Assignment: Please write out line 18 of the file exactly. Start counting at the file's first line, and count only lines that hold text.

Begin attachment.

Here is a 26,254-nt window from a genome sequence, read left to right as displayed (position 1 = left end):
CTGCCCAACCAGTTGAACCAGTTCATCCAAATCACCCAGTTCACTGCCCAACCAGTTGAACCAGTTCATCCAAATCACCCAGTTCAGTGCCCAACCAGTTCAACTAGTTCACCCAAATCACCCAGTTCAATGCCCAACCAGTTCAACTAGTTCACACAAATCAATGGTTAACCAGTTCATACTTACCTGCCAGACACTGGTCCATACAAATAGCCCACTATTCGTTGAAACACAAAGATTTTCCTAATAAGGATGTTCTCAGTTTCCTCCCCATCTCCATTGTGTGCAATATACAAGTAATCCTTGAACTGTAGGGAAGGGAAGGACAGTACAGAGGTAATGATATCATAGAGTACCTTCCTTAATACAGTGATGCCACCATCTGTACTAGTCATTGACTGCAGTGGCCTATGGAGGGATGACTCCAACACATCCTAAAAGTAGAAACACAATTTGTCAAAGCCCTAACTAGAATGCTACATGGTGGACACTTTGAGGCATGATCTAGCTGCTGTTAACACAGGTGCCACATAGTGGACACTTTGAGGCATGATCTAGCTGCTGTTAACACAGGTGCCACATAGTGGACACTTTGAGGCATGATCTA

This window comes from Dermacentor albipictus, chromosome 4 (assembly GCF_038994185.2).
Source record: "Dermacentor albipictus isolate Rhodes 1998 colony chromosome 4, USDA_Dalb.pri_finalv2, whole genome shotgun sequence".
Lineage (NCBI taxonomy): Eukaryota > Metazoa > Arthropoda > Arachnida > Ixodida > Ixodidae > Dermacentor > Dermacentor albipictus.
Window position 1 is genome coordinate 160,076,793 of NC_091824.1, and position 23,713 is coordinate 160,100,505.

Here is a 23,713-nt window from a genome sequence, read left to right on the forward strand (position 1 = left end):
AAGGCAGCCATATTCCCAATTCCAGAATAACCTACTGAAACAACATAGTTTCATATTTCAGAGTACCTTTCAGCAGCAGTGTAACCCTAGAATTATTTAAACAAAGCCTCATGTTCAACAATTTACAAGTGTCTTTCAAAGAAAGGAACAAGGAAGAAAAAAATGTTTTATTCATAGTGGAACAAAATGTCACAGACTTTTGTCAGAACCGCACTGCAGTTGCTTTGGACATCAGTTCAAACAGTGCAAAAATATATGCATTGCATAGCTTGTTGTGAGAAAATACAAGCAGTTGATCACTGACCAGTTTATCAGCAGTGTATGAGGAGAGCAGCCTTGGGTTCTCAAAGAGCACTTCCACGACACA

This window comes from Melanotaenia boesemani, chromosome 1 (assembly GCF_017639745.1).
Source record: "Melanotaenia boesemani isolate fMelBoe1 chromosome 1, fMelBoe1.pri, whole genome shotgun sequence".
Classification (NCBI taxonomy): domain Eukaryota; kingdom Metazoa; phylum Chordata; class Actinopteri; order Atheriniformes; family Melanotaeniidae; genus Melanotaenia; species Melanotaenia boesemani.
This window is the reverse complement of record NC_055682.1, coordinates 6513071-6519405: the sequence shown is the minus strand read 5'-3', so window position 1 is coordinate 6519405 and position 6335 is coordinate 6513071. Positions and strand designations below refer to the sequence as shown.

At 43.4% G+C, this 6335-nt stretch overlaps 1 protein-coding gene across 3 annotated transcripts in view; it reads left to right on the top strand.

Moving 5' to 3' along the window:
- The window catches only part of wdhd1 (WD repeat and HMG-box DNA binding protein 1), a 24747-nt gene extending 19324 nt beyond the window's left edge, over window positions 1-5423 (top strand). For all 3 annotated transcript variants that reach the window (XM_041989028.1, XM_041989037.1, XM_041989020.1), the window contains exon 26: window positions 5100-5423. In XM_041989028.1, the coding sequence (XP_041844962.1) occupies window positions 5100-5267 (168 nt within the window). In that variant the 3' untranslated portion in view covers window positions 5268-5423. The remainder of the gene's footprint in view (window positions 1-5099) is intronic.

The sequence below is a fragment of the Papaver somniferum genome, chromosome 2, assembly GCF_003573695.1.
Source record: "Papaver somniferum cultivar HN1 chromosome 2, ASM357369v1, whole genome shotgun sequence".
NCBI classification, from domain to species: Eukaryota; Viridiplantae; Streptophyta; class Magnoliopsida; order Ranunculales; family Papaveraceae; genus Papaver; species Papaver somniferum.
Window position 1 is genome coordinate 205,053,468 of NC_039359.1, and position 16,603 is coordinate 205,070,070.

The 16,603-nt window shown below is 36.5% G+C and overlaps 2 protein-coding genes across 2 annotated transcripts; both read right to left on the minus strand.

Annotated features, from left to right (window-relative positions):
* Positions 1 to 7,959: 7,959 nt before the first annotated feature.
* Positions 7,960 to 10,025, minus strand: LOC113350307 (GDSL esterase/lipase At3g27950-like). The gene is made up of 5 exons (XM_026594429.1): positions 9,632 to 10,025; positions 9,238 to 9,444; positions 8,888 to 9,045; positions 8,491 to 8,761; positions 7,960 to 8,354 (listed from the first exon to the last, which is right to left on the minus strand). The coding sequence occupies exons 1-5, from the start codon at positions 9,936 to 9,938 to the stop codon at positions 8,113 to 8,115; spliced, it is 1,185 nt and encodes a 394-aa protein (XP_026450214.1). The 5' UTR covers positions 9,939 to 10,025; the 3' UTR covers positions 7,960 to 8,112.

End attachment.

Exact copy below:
NCBI classification, from domain to species: Eukaryota; Viridiplantae; Streptophyta; class Magnoliopsida; order Ranunculales; family Papaveraceae; genus Papaver; species Papaver somniferum.